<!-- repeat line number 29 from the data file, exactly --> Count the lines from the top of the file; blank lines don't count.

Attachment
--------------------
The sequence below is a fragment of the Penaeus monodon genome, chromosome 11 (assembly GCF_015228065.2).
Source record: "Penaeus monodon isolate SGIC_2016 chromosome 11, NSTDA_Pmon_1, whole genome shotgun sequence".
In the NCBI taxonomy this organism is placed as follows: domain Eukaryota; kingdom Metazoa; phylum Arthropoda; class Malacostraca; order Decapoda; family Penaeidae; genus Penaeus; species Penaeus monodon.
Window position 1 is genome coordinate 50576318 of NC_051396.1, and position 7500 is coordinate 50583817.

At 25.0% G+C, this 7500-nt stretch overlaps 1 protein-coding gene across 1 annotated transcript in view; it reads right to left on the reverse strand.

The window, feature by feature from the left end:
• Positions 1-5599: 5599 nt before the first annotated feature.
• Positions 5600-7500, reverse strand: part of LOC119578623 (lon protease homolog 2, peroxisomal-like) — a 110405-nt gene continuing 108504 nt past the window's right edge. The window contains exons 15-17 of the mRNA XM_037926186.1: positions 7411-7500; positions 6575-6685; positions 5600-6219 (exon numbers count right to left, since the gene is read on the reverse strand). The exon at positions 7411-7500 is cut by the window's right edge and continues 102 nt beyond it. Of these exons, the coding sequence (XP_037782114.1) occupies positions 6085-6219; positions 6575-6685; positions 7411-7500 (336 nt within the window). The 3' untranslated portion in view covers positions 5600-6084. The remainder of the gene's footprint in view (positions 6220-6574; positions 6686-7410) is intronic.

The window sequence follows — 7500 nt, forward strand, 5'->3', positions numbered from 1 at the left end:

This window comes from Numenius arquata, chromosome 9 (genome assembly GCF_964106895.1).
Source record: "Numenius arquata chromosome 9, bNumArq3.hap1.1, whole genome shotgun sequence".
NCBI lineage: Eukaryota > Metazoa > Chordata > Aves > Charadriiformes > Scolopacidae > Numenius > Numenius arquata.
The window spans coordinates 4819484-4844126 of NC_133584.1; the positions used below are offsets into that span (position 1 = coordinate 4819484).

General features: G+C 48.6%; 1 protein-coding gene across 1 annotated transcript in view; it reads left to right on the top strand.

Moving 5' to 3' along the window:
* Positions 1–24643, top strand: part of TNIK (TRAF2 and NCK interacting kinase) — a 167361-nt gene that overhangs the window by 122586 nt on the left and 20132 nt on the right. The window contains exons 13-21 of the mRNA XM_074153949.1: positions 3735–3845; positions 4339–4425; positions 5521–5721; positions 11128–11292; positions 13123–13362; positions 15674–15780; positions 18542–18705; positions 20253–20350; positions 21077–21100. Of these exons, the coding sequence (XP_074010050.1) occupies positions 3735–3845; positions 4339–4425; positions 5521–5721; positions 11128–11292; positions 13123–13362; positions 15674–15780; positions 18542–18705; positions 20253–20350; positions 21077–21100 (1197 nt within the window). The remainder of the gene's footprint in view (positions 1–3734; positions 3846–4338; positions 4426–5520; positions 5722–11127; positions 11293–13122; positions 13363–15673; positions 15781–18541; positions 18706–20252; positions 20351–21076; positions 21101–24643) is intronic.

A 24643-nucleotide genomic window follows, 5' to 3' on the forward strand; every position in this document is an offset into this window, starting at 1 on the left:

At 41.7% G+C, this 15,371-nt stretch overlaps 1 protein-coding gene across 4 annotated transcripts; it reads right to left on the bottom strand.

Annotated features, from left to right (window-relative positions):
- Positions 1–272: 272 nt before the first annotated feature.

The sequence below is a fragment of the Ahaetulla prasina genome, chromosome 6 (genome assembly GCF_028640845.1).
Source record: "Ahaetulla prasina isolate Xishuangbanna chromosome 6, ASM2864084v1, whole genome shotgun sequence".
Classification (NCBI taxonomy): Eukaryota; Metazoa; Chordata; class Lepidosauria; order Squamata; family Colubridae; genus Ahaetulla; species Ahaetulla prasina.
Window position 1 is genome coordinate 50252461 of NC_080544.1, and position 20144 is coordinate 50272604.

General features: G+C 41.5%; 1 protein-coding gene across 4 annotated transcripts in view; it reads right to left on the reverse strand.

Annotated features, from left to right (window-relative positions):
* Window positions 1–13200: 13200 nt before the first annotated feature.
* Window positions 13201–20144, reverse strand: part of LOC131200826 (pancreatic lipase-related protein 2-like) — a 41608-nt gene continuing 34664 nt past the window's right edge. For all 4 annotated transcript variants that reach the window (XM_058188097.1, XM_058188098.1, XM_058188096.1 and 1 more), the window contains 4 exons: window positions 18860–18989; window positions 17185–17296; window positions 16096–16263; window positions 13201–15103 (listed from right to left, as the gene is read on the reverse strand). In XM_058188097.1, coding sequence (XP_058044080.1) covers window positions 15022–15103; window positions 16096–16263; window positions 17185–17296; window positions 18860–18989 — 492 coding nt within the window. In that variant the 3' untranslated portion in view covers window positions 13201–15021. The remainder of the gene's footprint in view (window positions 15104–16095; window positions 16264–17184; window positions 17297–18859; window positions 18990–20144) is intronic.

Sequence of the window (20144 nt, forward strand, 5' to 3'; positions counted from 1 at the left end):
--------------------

Sequence of the window (20144 nt, forward strand, 5' to 3'; positions counted from 1 at the left end):